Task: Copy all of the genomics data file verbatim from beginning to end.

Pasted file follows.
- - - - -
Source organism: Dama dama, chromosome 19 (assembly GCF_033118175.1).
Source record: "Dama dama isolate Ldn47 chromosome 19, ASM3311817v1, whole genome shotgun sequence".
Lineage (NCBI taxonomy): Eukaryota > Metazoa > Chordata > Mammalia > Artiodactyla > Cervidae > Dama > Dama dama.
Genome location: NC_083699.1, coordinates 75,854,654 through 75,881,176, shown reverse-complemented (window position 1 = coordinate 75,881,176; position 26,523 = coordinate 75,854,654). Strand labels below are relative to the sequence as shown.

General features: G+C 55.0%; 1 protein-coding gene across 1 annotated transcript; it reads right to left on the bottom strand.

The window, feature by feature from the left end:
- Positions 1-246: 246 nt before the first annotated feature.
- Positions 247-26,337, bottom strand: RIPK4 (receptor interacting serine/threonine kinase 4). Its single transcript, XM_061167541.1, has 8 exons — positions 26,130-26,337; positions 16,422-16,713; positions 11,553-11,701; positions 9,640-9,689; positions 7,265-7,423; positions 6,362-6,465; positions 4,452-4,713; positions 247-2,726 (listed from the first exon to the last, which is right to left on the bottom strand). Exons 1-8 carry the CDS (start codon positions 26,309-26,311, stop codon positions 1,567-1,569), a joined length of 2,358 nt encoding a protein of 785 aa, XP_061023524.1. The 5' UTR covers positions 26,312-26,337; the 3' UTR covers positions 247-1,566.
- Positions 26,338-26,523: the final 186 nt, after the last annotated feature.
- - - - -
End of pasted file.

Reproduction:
Source organism: Dama dama, chromosome 19 (assembly GCF_033118175.1).
Source record: "Dama dama isolate Ldn47 chromosome 19, ASM3311817v1, whole genome shotgun sequence".
Lineage (NCBI taxonomy): Eukaryota > Metazoa > Chordata > Mammalia > Artiodactyla > Cervidae > Dama > Dama dama.
Genome location: NC_083699.1, coordinates 75,854,654 through 75,881,176, shown reverse-complemented (window position 1 = coordinate 75,881,176; position 26,523 = coordinate 75,854,654). Strand labels below are relative to the sequence as shown.

General features: G+C 55.0%; 1 protein-coding gene across 1 annotated transcript; it reads right to left on the bottom strand.

The window, feature by feature from the left end:
- Positions 1-246: 246 nt before the first annotated feature.
- Positions 247-26,337, bottom strand: RIPK4 (receptor interacting serine/threonine kinase 4). Its single transcript, XM_061167541.1, has 8 exons — positions 26,130-26,337; positions 16,422-16,713; positions 11,553-11,701; positions 9,640-9,689; positions 7,265-7,423; positions 6,362-6,465; positions 4,452-4,713; positions 247-2,726 (listed from the first exon to the last, which is right to left on the bottom strand). Exons 1-8 carry the CDS (start codon positions 26,309-26,311, stop codon positions 1,567-1,569), a joined length of 2,358 nt encoding a protein of 785 aa, XP_061023524.1. The 5' UTR covers positions 26,312-26,337; the 3' UTR covers positions 247-1,566.
- Positions 26,338-26,523: the final 186 nt, after the last annotated feature.